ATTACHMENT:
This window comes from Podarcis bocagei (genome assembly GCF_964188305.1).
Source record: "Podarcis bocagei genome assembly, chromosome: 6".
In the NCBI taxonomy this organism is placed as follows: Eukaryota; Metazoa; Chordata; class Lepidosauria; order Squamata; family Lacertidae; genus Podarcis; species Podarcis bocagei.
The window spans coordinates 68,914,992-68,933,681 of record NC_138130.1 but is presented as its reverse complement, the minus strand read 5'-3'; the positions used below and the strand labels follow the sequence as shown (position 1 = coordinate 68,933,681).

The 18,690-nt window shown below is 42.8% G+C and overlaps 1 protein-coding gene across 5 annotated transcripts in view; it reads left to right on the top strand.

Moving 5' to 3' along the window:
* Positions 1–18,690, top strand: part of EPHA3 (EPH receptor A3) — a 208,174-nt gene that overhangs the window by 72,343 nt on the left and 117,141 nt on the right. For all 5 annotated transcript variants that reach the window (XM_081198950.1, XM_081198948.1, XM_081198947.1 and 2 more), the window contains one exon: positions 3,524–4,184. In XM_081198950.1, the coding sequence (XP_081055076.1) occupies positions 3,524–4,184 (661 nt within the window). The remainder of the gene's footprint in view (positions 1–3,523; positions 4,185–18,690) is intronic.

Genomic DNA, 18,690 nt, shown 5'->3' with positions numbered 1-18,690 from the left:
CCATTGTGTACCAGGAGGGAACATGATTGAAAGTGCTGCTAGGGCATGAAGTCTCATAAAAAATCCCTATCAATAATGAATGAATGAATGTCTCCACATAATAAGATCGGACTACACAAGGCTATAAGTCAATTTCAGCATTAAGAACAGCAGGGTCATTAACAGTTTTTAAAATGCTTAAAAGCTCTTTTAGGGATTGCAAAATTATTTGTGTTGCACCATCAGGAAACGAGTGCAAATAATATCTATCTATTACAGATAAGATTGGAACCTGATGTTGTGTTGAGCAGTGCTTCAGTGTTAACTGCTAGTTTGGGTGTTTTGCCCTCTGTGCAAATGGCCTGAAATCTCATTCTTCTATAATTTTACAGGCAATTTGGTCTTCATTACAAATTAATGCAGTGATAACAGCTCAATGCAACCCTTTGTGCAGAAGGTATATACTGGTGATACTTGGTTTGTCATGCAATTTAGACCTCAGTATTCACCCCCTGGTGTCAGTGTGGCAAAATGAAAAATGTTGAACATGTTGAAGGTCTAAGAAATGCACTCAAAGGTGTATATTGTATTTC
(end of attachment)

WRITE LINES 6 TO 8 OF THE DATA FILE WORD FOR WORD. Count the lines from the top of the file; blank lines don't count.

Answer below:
Moving 5' to 3' along the window:
* Positions 1–18,690, top strand: part of EPHA3 (EPH receptor A3) — a 208,174-nt gene that overhangs the window by 72,343 nt on the left and 117,141 nt on the right. For all 5 annotated transcript variants that reach the window (XM_081198950.1, XM_081198948.1, XM_081198947.1 and 2 more), the window contains one exon: positions 3,524–4,184. In XM_081198950.1, the coding sequence (XP_081055076.1) occupies positions 3,524–4,184 (661 nt within the window). The remainder of the gene's footprint in view (positions 1–3,523; positions 4,185–18,690) is intronic.

Genomic DNA, 18,690 nt, shown 5'->3' with positions numbered 1-18,690 from the left: